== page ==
Sherman Alexie's Flight: A deadpan "Call Me Zits" opens the first novel in 10 years from Alexie (Smoke Signals, etc.), narrated by a self-described "time-traveling mass murderer" whose name and deeds unravel as this captivating bildungsroman progresses. Half-Indian, half-Irish, acne-beset Zits is 15: he never knew his alcoholic father; his mother died when he was six; his aunt kicked him out when he was 10 (after he set her sleeping boyfriend on fire because the boyfriend had been forcing Zits to have sex). Running away from his 20th foster home, Zits ends up, briefly, in jail; soon after, he enters a bank, shoots several people and is shot dead himself. Zits then commences time-traveling via the bodies of others, finding himself variously lodged in an FBI agent in the '70s (helping to assassinate radical Indian activists); a mute Indian boy at the Battle of Little Big Horn; an Indian tracker named Gus; an airplane pilot instructor (one of whose pupils commits a terrorist act); and his own father. Zits eventually comes back to himself and to an unexpected redemption. While the plot is wisp-thin, one quickly surrenders to Zits's voice, which elegantly mixes free-floating young adult cynicism with a charged, idiosyncratic view of American history. Alexie plunges the book into bracing depths.

 

LeAnne Howe's Miko Kings is set in Indian Territory's queen city, Ada Oklahoma, during baseball fever of 1907, but moves back and forth in time from 1969, during the Vietnam War, to present-day Ada. The story centers on the lives of Hope Little Leader, a Choctaw pitcher for the Miko Kings, and Ezol Day, a postal clerk in Indian Territory who travels forward in time to tell stories to the present-day narrator. With Day's help, the narrator draws the reader into Indian boarding schools, such as the historical Hampton Normal School for Blacks and Indians in Virginia, where the novel's love story between Justina Maurepas--a character modeled after an influential Black educator--and Hope Little Leader, begins. Though a lively and humorous work of fiction, the narrative draws heavily on LeAnne's careful historical research. The author weaves original and fictive documents into the text, such as newspaper clippings, photographs, typewritten letters, drawings, and handwritten journal entries. "LeAnne's Miko Kings is an incredible act of recovery: baseball, a sport jealousy guarded by mainstream Anglo culture, is also rooted in Native American history and territory...[Howe's] compelling stories and narratives...expose the political games of the 20th century that Native Americans learned to play for resistance and survival."--Rigoberto Gonzalez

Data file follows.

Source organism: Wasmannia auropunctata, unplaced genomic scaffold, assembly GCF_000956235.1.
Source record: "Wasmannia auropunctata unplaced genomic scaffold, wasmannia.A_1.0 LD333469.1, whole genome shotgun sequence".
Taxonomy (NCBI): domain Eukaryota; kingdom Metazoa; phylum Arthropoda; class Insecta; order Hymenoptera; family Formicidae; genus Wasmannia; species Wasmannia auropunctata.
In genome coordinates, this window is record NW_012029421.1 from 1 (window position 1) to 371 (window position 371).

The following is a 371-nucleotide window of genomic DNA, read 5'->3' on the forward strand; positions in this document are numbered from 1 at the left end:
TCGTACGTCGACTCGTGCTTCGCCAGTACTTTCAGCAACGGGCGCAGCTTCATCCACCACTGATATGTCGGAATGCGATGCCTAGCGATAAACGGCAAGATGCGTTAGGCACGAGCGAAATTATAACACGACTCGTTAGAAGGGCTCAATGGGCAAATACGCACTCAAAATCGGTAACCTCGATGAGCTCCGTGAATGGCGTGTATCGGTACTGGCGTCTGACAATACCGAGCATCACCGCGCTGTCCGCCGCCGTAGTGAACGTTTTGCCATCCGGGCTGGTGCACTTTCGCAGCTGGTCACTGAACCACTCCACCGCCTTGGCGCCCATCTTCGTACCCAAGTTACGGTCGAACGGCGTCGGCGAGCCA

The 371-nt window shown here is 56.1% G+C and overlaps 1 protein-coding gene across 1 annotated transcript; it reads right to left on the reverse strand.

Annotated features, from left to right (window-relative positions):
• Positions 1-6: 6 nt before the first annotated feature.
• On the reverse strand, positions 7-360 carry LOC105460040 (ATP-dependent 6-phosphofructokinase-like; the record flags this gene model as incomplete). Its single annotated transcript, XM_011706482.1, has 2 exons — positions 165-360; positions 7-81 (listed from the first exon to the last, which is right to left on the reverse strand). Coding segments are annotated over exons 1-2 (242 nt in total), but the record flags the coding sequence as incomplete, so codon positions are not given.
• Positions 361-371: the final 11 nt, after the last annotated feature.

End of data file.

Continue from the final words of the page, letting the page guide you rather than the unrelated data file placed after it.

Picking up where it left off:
Louis Owens Nightland: After Billy Keene sees a dead body and a suitcase fall from the sky in rural New Mexico, he and his hunting buddy Will Striker, both of them half-Cherokee, decide to keep the $850,000 they find in the suitcase and so begins Owens's solemn and surely told third Native American crime thriller (after Bone Game, 1994). Immediately, the two friends are attacked from above by a helicopter, which they shoot down in a brief battle. They try to hide the money along with any evidence of the shoot-out, but soon the local sheriff informs them of an impending investigation. Their task grows even more difficult when Billy begins a romance with a beautiful, mysterious Native American woman, and when Billy's elderly grandfather, who attempts to call on ancient Native American forces to extricate the friends from their predicament, disappears from the family ranch. After a local drug dealer comes calling to recover the cash, a series of violent confrontations erupts. Owens handles Billy and Will's romantic difficulties with compassion, adding resonance to a well-wrought thriller capped by a twist-filled climax.